State and Local Legal Framework

NewOrleans Map

1863 Map of the City of New Orleans. Almost all of the developed area is on the high levee of the Mississippi River. The area north of the Gentilly Ridge (the ENE trending road in the upper right part of the map) and south of Lake Pontchartrain was not developed in full until the advent of the National Flood Insurance program in the 1960s. The 1863 urban pattern is a good example of proper site selection in a hazardous environment. The stippled light green zones indicate very low lying swampy areas. Most of the land area of this map is now developed (with large areas currently abandoned due to Hurricane Katrina). Most of the pre-Katrina population of New Orleans could fit into a slightly larger area than this 1863 footprint if it were built out at the densities of the French Quarter.

The South generally takes a fairly laissez faire attitude towards land use planning. There is a well-ingrained distrust of the government telling people what to do with their land. In early settlement days, development was rarely intentionally placed in harm’s way. People had a much better innate sense of the land. When they came to the coast or built near rivers, they sought out the most protected sites and/or the highest ground (See 1863 map of City of New Orleans here). They also perhaps had a better sense of the limits of the land, and perhaps had less faith in the ability of technology or the government to bail them out when they got into trouble. Today, the resistance to government regulation continues, but there appears to be a greater expectation that the government can or should “fix” problems like coastal flooding. The result is that many more people are in harm’s way in hazardous coastal environments, without much of a disposition to have limits imposed on their activities in terms of where new development goes or how it is built.

Floodplain Management

At the state level there may or may not be a single agency that deals with coastal hazards and development issues. There is certainly no state agency comparable to FEMA at the state level in any of the Gulf states, at least in terms of scope and impact.  The important point here is that local communities do have significant discretion in how they manage their NFIP programs, should they choose to do so.  Click here to learn more about State and Local Floodplain Management…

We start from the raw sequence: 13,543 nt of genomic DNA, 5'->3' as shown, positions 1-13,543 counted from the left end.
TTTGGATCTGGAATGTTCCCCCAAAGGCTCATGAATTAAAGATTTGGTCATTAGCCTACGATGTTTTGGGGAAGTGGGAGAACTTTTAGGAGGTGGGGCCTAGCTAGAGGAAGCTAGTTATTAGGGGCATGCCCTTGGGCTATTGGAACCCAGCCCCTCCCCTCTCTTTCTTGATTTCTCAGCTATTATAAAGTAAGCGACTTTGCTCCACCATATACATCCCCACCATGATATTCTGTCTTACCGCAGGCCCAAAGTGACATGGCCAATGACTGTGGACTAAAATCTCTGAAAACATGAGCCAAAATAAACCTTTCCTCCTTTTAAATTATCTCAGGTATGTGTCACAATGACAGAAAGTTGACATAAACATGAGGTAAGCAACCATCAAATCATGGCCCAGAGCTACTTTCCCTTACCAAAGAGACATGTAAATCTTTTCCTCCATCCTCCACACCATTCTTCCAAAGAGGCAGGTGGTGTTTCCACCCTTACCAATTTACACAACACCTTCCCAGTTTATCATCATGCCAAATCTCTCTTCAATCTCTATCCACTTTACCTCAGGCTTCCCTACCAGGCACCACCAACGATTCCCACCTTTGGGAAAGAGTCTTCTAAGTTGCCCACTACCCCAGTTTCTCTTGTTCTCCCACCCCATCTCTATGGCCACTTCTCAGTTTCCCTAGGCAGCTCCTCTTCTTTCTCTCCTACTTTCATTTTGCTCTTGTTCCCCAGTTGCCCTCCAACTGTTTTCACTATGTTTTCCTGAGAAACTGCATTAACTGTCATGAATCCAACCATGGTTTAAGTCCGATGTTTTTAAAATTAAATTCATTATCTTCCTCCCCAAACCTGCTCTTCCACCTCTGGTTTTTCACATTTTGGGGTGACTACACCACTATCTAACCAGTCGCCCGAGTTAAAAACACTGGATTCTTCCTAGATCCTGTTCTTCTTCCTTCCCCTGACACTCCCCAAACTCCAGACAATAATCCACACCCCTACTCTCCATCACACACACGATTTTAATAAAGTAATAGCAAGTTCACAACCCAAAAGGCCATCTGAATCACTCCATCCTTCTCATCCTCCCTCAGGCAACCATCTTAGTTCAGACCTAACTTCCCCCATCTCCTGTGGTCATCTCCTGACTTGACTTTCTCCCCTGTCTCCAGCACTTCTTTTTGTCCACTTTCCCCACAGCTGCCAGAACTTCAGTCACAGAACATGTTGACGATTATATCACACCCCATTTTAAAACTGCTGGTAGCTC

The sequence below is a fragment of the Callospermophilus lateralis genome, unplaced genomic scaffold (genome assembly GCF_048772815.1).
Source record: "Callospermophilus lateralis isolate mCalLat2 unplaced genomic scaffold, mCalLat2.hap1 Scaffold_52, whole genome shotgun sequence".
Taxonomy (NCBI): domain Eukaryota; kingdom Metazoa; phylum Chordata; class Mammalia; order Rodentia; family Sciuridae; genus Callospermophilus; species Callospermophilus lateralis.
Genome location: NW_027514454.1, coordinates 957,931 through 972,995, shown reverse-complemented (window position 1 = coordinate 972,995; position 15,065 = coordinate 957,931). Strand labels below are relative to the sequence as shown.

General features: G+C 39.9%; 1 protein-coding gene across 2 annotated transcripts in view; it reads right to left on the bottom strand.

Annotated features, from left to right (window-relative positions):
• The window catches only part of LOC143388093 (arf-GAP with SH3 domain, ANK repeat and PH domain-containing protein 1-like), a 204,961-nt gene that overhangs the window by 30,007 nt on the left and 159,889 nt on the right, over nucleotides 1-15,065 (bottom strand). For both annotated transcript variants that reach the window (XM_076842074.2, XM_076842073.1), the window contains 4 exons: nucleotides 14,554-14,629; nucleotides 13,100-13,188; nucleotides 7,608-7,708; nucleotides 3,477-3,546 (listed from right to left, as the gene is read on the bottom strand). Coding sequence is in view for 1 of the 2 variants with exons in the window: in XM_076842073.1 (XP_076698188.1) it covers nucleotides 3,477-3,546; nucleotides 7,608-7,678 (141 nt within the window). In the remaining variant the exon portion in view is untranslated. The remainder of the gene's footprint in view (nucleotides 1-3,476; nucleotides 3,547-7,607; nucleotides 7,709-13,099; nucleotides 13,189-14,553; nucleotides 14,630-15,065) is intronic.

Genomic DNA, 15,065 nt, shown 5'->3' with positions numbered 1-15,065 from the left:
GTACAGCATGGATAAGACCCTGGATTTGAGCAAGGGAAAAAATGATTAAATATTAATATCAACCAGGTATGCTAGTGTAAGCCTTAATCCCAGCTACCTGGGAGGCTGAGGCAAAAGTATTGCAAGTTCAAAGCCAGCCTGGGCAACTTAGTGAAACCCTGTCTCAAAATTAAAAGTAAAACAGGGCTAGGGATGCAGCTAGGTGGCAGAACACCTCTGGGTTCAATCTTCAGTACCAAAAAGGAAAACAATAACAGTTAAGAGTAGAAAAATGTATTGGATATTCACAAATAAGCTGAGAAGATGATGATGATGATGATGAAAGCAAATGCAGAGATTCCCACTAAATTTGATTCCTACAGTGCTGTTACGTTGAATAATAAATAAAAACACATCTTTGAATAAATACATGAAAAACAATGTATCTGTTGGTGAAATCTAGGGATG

Land Use

There is a very wide divergence relative to planning powers and authority between Florida and the rest of the Gulf Coast states, at both the state and municipal levels . Click here to learn more about the differences in State and Local land use policy…

Building Codes
Home construction in prairie wetlands in TexasState Codes

Where states have adopted building codes, they are based on one of the standard codes, usually the International Building Code (IBC) for commercial and multifamily structures, and the International Residential Code (IRC) for single and two-family structures. The latest version of these codes is 2015 (www.iccsafe.org), with wind and flood provisions also updated to 2015. Only Florida and recently Louisiana mandate state codes for both residential and commercial buildings for all municipalities, with specific requirements for counties or parishes on the coast and in high wind hazard areas. Mississippi recently mandated statewide commercial and residential code enforcement, but allowed an opt-out policy for jurisdictions which did not wish to participate.  Alabama and has state codes that apply to state buildings and a few other buildings.  Texas has no state building code for either residential or commercial structures in municipalities,  but  it does recommend adoption of the 2003 IBC and 2000 IRC for cities and counties.  In unincorporated areas of the state, the 2006 IBC and IRC standards are required is a county wishes to implement land use regulation. Click here to compare statewide adopted building codes…

Local Codes

Fortunately, in spite of the fact that there are no statewide codes in effect in two of the Gulf states, cities and counties are free to adopt their own building codes. Click here to learn more about local governments adopting their own building codes…

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